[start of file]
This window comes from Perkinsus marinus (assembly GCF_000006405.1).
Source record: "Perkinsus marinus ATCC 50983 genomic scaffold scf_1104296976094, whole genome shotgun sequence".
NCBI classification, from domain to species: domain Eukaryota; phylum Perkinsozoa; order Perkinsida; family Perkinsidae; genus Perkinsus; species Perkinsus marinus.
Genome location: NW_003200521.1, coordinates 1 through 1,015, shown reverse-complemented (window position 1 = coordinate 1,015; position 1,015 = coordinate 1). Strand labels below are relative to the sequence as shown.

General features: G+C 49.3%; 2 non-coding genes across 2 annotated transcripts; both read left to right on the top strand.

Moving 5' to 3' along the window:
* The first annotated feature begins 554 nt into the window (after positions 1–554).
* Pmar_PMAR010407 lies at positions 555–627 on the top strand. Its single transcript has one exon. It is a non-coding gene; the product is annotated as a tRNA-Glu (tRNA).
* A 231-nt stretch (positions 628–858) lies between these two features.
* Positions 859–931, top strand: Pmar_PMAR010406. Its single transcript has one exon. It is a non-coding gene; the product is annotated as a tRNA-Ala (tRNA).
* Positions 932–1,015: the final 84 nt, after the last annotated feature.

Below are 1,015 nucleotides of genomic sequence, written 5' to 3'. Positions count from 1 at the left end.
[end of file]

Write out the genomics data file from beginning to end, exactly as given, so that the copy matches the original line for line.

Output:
This window comes from Perkinsus marinus (assembly GCF_000006405.1).
Source record: "Perkinsus marinus ATCC 50983 genomic scaffold scf_1104296976094, whole genome shotgun sequence".
NCBI classification, from domain to species: domain Eukaryota; phylum Perkinsozoa; order Perkinsida; family Perkinsidae; genus Perkinsus; species Perkinsus marinus.
Genome location: NW_003200521.1, coordinates 1 through 1,015, shown reverse-complemented (window position 1 = coordinate 1,015; position 1,015 = coordinate 1). Strand labels below are relative to the sequence as shown.

General features: G+C 49.3%; 2 non-coding genes across 2 annotated transcripts; both read left to right on the top strand.

Moving 5' to 3' along the window:
* The first annotated feature begins 554 nt into the window (after positions 1–554).
* Pmar_PMAR010407 lies at positions 555–627 on the top strand. Its single transcript has one exon. It is a non-coding gene; the product is annotated as a tRNA-Glu (tRNA).
* A 231-nt stretch (positions 628–858) lies between these two features.
* Positions 859–931, top strand: Pmar_PMAR010406. Its single transcript has one exon. It is a non-coding gene; the product is annotated as a tRNA-Ala (tRNA).
* Positions 932–1,015: the final 84 nt, after the last annotated feature.

Below are 1,015 nucleotides of genomic sequence, written 5' to 3'. Positions count from 1 at the left end.